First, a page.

Consider the financial services sector for example. Most of the major UK banks have struggled with untangling a web of complex systems. At the same time digital-only lenders are able to build from the ground up using containers and microservices that allow them to be much more nimble.
Cresswell says that this is a situation faced across a range of sectors. "There are a lot of companies out there that don't have any legacy baggage and are much more agile, so can respond to changing market dynamics very quickly," he says. "They are able to do that because they are based on entirely modern technology."
Software eats the mainframe
LzLabs' product is described as a managed software container that enables applications to be migrated onto Linux computers or private, public and hybrid cloud environments. For example, LzLabs announced a deal with Microsoft Azure to host its services on the Azure Public cloud, alongside a partnership with Red Hat.
The LzLabs software enables an executable form of legacy mainframe software and subsystems to operate without changes to the code. However a partnership with service provider COBOL-IT is aimed at supporting those that want to adapt legacy code.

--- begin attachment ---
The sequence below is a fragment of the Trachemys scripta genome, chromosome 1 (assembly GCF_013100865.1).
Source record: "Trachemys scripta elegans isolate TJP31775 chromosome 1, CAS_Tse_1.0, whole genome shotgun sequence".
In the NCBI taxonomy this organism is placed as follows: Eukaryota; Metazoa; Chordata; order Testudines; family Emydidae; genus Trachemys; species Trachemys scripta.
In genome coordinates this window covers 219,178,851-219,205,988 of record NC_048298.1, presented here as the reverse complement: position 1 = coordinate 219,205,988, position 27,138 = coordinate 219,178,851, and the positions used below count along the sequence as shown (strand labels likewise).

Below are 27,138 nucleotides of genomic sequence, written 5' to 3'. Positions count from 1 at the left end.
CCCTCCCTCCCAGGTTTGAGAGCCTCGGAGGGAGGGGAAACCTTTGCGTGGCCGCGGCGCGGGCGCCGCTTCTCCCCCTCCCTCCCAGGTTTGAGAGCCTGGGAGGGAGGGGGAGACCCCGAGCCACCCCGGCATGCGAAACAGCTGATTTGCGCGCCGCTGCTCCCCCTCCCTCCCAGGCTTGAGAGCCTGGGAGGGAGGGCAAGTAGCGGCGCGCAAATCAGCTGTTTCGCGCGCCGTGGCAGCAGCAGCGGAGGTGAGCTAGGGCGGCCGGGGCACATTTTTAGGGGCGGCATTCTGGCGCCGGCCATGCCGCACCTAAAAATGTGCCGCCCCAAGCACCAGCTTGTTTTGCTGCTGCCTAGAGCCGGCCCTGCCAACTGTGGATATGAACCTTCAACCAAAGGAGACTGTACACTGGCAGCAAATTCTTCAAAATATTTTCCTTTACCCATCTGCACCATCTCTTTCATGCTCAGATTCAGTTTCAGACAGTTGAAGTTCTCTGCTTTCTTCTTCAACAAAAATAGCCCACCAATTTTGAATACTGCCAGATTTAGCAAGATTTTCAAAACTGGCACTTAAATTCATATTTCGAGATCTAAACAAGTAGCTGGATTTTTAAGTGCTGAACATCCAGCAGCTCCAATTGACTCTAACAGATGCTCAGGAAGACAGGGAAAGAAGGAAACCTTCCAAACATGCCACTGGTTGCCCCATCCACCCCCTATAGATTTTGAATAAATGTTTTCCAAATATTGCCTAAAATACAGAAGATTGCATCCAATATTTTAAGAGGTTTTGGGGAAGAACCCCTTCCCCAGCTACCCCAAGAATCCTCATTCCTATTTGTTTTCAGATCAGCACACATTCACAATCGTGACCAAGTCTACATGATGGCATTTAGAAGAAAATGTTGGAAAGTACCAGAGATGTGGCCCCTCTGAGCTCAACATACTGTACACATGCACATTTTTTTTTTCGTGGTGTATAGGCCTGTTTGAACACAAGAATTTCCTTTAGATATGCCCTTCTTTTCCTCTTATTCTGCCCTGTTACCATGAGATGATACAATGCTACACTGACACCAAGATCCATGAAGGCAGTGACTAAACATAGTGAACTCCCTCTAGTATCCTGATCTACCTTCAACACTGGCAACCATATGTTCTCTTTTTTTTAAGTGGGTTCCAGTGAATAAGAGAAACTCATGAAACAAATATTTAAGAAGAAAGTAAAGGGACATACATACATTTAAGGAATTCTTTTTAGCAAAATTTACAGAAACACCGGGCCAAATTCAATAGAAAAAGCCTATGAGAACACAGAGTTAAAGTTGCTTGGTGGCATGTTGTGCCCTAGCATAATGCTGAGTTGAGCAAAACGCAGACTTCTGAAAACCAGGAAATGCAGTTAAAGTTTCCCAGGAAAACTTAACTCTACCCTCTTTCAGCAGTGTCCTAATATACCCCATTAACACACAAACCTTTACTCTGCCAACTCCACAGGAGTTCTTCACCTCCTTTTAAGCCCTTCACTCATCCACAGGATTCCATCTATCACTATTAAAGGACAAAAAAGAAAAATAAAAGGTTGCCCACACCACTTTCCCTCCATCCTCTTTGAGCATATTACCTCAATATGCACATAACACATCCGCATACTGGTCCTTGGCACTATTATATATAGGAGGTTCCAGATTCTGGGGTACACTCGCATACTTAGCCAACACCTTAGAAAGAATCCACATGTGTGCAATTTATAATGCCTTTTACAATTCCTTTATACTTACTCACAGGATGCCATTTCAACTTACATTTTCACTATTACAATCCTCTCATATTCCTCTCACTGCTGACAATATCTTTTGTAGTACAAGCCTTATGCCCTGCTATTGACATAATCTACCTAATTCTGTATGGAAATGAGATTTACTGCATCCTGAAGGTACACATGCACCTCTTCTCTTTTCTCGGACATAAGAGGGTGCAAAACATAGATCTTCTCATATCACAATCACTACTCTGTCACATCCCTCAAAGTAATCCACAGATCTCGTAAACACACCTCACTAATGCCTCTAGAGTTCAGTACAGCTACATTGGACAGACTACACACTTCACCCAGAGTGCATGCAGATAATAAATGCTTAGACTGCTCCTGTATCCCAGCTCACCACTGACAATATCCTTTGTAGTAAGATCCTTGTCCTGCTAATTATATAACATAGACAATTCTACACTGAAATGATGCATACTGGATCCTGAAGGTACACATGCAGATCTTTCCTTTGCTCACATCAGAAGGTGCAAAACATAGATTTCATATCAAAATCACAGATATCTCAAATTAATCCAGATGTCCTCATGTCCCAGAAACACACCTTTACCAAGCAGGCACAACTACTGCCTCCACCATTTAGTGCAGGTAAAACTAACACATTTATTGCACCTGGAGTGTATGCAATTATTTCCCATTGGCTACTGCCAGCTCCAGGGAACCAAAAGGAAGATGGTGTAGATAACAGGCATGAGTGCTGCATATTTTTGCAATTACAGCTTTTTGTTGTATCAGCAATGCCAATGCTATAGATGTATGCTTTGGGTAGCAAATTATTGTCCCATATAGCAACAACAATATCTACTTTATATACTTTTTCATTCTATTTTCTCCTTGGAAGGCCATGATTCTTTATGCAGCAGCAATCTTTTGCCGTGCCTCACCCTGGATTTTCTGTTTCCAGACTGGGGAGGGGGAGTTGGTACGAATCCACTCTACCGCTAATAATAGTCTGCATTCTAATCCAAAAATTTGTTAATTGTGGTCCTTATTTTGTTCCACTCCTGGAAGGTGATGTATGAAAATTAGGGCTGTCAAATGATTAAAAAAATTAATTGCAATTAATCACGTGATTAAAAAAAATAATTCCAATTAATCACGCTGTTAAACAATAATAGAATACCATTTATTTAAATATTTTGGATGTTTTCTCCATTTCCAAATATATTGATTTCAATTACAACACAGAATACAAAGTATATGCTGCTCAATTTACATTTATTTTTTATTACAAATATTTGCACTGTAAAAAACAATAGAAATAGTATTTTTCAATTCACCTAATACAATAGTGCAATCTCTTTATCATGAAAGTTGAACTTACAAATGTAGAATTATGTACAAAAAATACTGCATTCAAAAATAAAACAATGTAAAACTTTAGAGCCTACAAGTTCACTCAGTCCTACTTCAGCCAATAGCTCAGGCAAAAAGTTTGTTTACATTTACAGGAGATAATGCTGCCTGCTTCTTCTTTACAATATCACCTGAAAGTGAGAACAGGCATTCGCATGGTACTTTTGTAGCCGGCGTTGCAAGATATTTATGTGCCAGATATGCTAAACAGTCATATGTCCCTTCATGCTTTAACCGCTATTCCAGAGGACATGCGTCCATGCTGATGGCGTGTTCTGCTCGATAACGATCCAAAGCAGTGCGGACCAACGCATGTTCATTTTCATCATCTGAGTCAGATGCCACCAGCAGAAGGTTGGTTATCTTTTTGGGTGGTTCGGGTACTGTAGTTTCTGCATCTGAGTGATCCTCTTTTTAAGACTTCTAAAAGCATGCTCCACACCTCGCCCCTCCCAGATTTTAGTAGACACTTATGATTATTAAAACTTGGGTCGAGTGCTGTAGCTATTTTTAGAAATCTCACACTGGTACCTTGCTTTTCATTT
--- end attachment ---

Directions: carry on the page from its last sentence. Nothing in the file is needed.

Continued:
Cresswell described the migration process: "When an application is moved from the mainframe into our environment we don't recompile it or anything like that. We literally take the binary code that comes off the mainframe environment," Cresswell explained.
"At the time we put it into the container we replace all the APIs with contemporary ones that reference our software defined mainframe container."
LzLabs - future plans
LzLabs' proposition is intriguing, and the startup could have a very interesting future if it can achieve its aims.
Its CEO says the company is open to further funding as it attempts to grow and expand the business. There are currently "half a dozen" customers trialling LzLabs products, including those in the financial and telecommunications sectors.
One major challenge will be going up against IBM, for which mainframes continue to be a significant source of revenue.
As a recent 451 Research report points out, there have been a number of attempts to help IBM customers move off mainframes, most of which struggled in the face of opposition from the larger vendor, or ended up being acquired, such as Transitive and Platform Solutions.
In the short term the goal will be to prove that it can deliver on its claims in trials with customers. This will be vital to persuading more large firms to take the plunge and move off their mainframes. There will certainly be no shortage of mainframe-owning businesses keen to see the results.
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